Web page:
Male Sprague-Dawley rats (220-225 g) were obtained from the Animal Care Unit of the Faculty of Medicine, Khon Kaen University (Khon Kaen, Thailand). All animals were maintained in a temperature controlled room at 24oC with a 12-hour dark/light cycle.  The animals were given free access to standard chow diet (Chareon Pokapan Co. Ltd., Thailand) and distilled water (DW) or L-NAME (40 mg/kg/day) in drinking water.  All animal procedures were reviewed and approved by the Institutional Animal Ethics Committee of Khon Kaen University (AEKKU 20/2551).

Induction of L-NAME hypertension

Rats were induced hypertension by administering L-NAME (50 mg/kg/day) in drinking water for 3 weeks while control rats received DW10. Rats with systolic blood pressure (SBP) higher than 160 mmHg (tail cuff measurement) were considered to be hypertension.

Mesenteric vascular bed preparations

After 3 weeks of treatment, rats were anesthetized with sodium pentobarbital (60 mg/kg i.p.) followed by exsanguination. The abdominal cavity was opened and the main branch of the superior mesenteric artery was identified, cleaned of connective tissue and cannulated with a blunted hypodermic needle (no.21). The superior mesenteric vein was cut and preparations were flushed gently with Kreb’s solution (0.5 ml) 11.  Briefly, the mesenteric vascular bed was separated from the gut by carefully cutting close to the intestinal wall. The mesenteric bed preparation was placed on a stainless steel grid (7x5 cm) in a warm humid chamber (37 oC) and perfused at a constant flow rate of 5 ml/min, using a peristaltic pump (07534-04, Cole-Palmer Instrument, Illinois, USA.).  Kreb’solution is composed of the following (mM): NaCl 118, NaHCO3 25, KCl 4.8, KH2PO4 1.2, MgSO4.7H2O 1.2, CaCl2 1.25 and glucose 11.1.  The solution was maintained at 37 oC and continually gassed with a 95% O2 and 5% CO2 gas mixture. Mesenteric vascular responses were detected as changes in perfusion pressure (mmHg). Mean perfusion pressure was monitored using a pressure transducer and the data recorded using BIOPAC System (Inc., California, USA.). The preparation was allowed to equilibrate for 30 min before experimentation.

Chemical denuation of vascular endothelium

The vascular endothelium was chemically removed using sodium deoxycholate (SD) 1.8 mg/ml in saline for 30 s 12. SD produces a transient increase in perfusion pressure (20-30 mmHg). The preparation was maintained by a 30 min washout period.  After chemical removal of vascular endothelium, preparations were pretreated with capsaisin (10-7 M) for 20 minutes, followed by a 15 minutes washout period, to deplete sensory neurotransmitters and to desensitize vanilloid receptors 3.  A bolus injection of acetylcholine (ACh) (1 nmol) through rubber tubing proximal to the tissue to confirm the endothelial functions was also performed. Acetylcholine produces vasodilation by activation of nitric oxide production from endothelial cells.

Experimental protocols

Effects of curcumin on contractile responses to sympathetic nerve stimulation in mesenteric vascular beds isolated from normal and L-NAME induced hypertensive rats

Contractile responses to electrical field stimulation (EFS 5-40 Hz, 90V, 1 ms for 30s, at 5-min intervals) were performed. A second frequency response curve was generated after a further 30 minutes and served as a time control. In a further two groups of experiment, contractile responses to EFS (5-40 Hz, 90V, 1 ms for 30s, at 5-min intervals) were recorded in the presence of curcumin (0.1 µM) after obtaining an initial control frequency response curve.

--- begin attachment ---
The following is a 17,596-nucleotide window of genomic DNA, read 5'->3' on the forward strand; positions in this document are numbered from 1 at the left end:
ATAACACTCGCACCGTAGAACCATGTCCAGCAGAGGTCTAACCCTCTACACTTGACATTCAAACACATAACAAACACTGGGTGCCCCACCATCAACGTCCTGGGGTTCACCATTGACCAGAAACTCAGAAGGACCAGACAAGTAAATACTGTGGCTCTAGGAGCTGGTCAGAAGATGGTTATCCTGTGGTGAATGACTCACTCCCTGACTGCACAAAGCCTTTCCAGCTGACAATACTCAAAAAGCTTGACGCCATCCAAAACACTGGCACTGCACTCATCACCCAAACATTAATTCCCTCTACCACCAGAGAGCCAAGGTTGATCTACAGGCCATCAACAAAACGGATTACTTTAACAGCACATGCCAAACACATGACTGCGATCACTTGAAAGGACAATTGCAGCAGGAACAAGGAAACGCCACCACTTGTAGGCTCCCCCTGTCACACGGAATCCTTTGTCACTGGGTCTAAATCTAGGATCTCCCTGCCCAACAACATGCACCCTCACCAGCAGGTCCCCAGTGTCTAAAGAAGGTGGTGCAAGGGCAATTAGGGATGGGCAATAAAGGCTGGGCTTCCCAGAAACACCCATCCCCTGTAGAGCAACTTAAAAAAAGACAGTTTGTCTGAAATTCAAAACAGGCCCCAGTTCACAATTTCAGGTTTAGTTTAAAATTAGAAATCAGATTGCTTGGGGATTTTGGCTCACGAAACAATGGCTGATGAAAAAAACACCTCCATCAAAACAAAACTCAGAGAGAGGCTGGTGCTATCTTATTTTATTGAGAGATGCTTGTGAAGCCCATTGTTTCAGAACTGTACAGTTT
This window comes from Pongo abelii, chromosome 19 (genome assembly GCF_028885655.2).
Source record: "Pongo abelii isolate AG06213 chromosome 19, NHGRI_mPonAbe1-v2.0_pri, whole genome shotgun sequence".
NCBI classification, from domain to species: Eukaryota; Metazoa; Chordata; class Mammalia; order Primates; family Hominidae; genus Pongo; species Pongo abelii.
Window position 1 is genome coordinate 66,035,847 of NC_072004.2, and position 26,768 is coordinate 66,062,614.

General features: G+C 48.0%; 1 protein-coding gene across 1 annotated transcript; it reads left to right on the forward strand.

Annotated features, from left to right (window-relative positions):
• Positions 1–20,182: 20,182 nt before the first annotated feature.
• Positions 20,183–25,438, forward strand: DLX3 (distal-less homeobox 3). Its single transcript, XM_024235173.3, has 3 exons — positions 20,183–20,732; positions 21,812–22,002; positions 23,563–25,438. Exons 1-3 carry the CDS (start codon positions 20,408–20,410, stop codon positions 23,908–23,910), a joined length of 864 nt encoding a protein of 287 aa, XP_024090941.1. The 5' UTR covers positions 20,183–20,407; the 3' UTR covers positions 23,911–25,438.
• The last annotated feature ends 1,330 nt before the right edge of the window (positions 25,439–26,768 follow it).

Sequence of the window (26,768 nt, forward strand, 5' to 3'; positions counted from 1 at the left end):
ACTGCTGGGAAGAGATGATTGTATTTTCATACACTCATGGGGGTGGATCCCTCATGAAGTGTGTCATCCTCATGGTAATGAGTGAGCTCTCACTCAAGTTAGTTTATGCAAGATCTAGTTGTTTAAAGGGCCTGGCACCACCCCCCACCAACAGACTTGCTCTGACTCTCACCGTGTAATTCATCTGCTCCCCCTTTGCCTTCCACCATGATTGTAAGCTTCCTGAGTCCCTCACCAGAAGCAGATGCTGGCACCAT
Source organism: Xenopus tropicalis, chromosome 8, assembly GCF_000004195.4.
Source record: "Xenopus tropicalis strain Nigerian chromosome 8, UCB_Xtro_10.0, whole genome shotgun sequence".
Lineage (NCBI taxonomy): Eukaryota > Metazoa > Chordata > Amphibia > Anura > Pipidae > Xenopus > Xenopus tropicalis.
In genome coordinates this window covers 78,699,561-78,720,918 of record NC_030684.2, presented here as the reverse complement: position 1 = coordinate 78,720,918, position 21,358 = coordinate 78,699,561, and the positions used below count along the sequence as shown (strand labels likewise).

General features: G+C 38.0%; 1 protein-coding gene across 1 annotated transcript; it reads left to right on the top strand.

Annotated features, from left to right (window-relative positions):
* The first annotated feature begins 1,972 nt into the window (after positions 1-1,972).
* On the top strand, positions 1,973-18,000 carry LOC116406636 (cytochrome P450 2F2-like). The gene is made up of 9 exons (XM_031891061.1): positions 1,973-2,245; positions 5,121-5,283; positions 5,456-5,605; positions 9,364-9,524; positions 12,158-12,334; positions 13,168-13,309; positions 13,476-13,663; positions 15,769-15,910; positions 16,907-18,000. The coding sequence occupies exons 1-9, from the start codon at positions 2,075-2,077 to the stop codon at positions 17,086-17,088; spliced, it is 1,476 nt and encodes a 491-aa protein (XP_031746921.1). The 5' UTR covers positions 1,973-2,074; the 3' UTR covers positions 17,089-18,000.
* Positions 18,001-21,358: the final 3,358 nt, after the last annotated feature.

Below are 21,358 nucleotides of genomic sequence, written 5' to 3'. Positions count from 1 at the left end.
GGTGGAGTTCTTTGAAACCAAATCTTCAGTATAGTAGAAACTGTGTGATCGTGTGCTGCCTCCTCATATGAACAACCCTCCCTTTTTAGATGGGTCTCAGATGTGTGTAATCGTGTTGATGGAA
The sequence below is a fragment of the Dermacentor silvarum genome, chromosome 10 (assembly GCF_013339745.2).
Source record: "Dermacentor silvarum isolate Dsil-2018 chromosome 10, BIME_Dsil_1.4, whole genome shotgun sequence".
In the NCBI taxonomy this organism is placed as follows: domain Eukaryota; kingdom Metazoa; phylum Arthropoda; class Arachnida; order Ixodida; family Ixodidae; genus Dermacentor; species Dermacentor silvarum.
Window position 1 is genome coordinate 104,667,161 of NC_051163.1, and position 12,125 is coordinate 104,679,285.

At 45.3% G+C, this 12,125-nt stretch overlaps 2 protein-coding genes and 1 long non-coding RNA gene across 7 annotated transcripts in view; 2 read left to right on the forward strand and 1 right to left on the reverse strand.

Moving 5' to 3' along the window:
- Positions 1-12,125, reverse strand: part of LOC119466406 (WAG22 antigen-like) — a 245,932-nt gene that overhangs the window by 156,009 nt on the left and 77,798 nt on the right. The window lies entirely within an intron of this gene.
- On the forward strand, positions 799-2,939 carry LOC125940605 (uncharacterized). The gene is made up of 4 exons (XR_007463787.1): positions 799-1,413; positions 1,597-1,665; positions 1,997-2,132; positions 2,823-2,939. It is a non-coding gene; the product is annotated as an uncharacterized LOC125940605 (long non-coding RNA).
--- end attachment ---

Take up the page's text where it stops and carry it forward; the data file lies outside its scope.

Effects of curcumin on contractile response to exogenous a1 adrenergic receptor agonists in mesenteric vascular beds isolated from normal and L-NAME induced hypertensive rats

After capsaicin pretreatment, dose-response curves (in 3-fold increments) were generated to either noradrenaline (1 µmol-1 mmol) or phenylephrine, a selective a1 -adrenergic receptor agonist (1 µmol-1 mmol), under baseline perfusion conditions.

Statistical analysis

Data are presented as mean ± S.E.M. Statistical comparisons between concentration curves were made using two-way analysis of variance (ANOVA) with a Duncan’ s multiple range post hoc test.  Other comparisons were made using unpaired t-test.  A value of p <0.05 was taken to indicate statistical significance.

Results

L-NAME induced-hypertensive rats showed higher SBP compared to normotensive rats (178±5 vs. 121±2 mmHg, p<0.001, n=12, unpaired t-test). Perfusion pressure of hypertensive preparations was significantly higher than that of normotensive preparations (37±2 vs. 26±2 mmHg, p<0.05, n=12, unpaired t-test).

Effect of curcumin on nerve mediated vasoconstriction

Electrical field stimulation produced an increase in perfusion pressure that was frequency-dependent. Two consecutive frequency response curves to electrical field stimulation were reproducible (time control). Curcumin significantly attenuated contractile responses to sympathetic nerve stimulation in the perfused mesenteric vascular beds of both normal and L-NAME induced hypertensive rats (Figure 1A and 1B)

Figure 1 Effect of curcumin on contractile response to EFS (5-40 Hz, 90V, 1 ms for 30s, at 5-min intervals) in the perfused mesenteric vascular bed of normal (A) and L-NAME induced hypertensive rats (B)

(n=6/group). * p <0.01 vs control (ANOVA).

 

Effect of curcumin on contractile responses to exogenous noradrenaline and phenylephrine in the mesenteric vascular bed of normal and L-NAME hypertensive rats